“What’s in Poland?” was the first question we were asked when we announced our trip through Europe. Our response, “Not sure actually, but we will tell you when we get there!.” Well this blog on “What’s in Poland?” Poznań, and the next blog on Wroclaw will let you know the answer to that very question!
We took the train from Berlin, Germany to Pozńan, Poland. Again we purchased our tickets the day of travel, which was almost a direct 3 hour train ride from one central station to the next central station. We had noticed that these trains did have more then just 1 or 2 languages, but 4! French, and an additional language on those trains, very interesting and bilingual.
Travel Tip for Poland! Currency – Poland currently is not on the euro currency system, and you must use their currency called the złoty. You can find a ATM at the train station if that’s your method of travel, to withdrawal some currency as well exchange the euros if desired. The exchange rate is also different, so check in advance. Language – They don’t speak much english, but they do try very hard to help you with your request, and often have english menus at the restaurant. Ask your server polity, and sometimes you have to read the fine print for english.
Our place for the 3 days in Poznań was located just 1.5 blocks from Old Town Square, very convenient we thought, local shops, restaurants, and the local life. Not overly loud or busy at any points of the day, also included a court yard if we so desired to use it, and a top load washer machine. How happy we were, to use our google translate to figure out the language between hot and cold! But we got it going and some clothing cleaned, so mission accomplished. Our placed was on the 3rd floor with some uniquely designed stairwell to get us there, and no A/C – just a fan. It was very warm that high up, and sleeping felt like a challenge.
Old Town Square: The Square offered a very relaxed atmosphere, and easy going (Compared to most we have seen), with a variety of locations to get a good bite to eat that won’t damage the pocket book either. With the warm temperature the city has placed some firehoses spraying cold water into the air for children and adults to keep cool in while the heat wave pass through. At noon the clock tower in the Old Town Square rings 12 times, and 2 goats knock their heads together. Not something all clock towers do, but at least it’s something different!
Maltanka Lake: Family friendly for everyone of all ages, big and small! We took the Maltanka Park Railway from the one end to the New Zoo end which is a 3.8km long track, with 2 different location in the middle to get off at. The best part engines are old vintage steam locomotive engines from the mid 1920’s, that chugs down and back. The cost was a few złotys, and ran every hour on workdays, and 1/2 hour on weekends during the tourist season. Convenient way to get down one way, and walk the other side back if you so desire.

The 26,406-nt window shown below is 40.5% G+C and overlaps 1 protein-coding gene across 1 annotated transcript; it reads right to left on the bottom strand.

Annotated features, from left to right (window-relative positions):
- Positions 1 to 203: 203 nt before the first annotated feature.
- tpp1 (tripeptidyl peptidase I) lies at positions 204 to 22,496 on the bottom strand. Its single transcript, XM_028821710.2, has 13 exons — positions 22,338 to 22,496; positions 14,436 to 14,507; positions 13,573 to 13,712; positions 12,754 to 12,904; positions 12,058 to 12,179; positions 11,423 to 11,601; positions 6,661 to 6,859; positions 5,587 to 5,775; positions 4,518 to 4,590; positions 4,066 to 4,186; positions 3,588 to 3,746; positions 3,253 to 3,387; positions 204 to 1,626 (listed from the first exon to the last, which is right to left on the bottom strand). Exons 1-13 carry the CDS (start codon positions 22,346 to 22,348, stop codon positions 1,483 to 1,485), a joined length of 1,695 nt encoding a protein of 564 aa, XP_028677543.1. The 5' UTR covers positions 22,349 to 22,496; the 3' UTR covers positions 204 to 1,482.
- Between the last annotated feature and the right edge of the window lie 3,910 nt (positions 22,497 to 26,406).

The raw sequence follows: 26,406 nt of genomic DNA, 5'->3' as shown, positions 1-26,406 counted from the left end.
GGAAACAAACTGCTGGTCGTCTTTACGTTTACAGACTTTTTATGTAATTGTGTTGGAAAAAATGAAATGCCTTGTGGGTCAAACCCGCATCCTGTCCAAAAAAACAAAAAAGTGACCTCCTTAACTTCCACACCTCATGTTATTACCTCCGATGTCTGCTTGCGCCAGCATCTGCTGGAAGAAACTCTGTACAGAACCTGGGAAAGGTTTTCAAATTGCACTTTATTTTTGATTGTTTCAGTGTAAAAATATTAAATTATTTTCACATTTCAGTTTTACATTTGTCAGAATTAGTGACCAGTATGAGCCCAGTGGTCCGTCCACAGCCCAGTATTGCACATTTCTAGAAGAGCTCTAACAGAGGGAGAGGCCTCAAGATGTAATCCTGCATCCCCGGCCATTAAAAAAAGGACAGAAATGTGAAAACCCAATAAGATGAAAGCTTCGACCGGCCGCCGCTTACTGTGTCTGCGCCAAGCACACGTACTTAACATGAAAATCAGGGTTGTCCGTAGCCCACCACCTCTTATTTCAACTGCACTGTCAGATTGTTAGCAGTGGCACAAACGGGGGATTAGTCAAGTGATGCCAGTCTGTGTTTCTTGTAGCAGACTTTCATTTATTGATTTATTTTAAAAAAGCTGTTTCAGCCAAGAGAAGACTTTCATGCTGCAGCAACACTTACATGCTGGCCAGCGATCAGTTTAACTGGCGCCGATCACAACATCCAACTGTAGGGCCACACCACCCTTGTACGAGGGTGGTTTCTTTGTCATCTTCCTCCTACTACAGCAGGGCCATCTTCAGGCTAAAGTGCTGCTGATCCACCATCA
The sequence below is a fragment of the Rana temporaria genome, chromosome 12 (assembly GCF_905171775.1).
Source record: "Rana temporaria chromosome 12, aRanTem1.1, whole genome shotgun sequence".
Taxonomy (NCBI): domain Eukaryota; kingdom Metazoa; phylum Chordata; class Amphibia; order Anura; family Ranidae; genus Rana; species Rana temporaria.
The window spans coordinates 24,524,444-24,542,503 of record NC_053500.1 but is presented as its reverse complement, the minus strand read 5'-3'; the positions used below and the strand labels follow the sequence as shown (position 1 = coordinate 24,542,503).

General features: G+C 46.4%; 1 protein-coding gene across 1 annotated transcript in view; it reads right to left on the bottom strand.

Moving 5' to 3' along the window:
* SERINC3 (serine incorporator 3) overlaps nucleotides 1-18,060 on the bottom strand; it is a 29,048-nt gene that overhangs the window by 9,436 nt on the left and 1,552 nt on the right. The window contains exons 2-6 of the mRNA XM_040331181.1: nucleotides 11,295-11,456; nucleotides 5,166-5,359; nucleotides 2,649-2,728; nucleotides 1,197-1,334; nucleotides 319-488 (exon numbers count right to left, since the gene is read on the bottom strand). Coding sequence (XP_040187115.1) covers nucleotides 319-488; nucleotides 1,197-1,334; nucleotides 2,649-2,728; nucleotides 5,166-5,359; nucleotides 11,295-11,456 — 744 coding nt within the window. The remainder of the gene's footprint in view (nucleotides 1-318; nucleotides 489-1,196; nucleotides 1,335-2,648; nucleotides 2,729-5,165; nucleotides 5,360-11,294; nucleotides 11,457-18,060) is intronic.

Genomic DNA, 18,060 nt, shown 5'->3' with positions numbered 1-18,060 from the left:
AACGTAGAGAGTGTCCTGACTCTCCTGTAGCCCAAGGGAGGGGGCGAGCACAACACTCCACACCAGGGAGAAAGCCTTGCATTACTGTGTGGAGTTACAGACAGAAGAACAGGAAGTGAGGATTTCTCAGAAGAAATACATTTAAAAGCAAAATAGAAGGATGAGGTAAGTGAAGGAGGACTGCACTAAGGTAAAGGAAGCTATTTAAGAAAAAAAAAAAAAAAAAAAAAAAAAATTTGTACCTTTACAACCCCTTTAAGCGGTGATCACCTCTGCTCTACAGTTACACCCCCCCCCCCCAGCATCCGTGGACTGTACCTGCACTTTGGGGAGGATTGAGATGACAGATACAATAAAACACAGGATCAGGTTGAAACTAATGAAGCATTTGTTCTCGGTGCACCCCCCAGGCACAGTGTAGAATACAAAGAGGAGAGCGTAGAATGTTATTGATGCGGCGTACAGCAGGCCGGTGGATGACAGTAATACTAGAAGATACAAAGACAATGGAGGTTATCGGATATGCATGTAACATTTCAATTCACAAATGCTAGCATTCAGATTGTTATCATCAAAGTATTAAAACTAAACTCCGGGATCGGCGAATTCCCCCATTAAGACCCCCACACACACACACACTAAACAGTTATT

From the train you can see the fountain which is the largest in Poznań shooting different styles and lengths all day. Across the lake is a mini Theme Park with zip-lining, summer toboggan runs, year round ski slope, swimming, beaches, and many more activities to do. Also has a bicycle path around the lake with a couple of restaurants and parks as you go.
We jump on the train ride down to the end of the lake, taste tested some ice cream to cool down from the heat. Walked around the other side of the lake to find the more entertainment. So we did climb the biggest of the 3 zip lines and tackled the Advance Level of technical climbing, and what an absolute blast! A big thanks to our extremely helpful and easy going instructor to give us a crash course on what we will be doing and all the safety precautions that we needed to know for the climb and tips. We also caught a ride on the bob sled/toboggan as the evening sun started to set, offering a beautiful view over the lake. Afterwards we finished our walk home on the walking path back towards the Old Town Square. A nice way to enjoy the afternoon.
Armament Museum in Poznań: Interested in history? We came across a cool museum which was half indoor and outdoors. Which included many items from the previous World War battles. It is located in the remains of the old Fort Winiary, just outside of the downtown area. The ticket into the museum is only a couple of złoty, but gains access to the large museum on top, and the smaller museum on the lower end. The museum information wasn’t in much english, but it was very cool to see the display cases, uniforms, military rifles, and gear used. Then outside was a display of trucks, tanks, boats, planes, helicopters, and large weapons of cannons. Most of the items at this location was supplied or donated by the Polish people and Army.
The economy in Poland was much different then the previous countries we had traveled through. The biggest influence is the currency, from the euro or pound depending on where you are. We had just adapted to the euro, and the average exchange rate back to the Canadian loonie, then we changed the currency. The cost of purchasing a few items was cheaper then most places that we had traveled too, so we did purchase a few extra t-shirts while there, and small shopping. From northern Poland, we took the train down to Wroclaw, all while enjoying in the heat of a warm summer.
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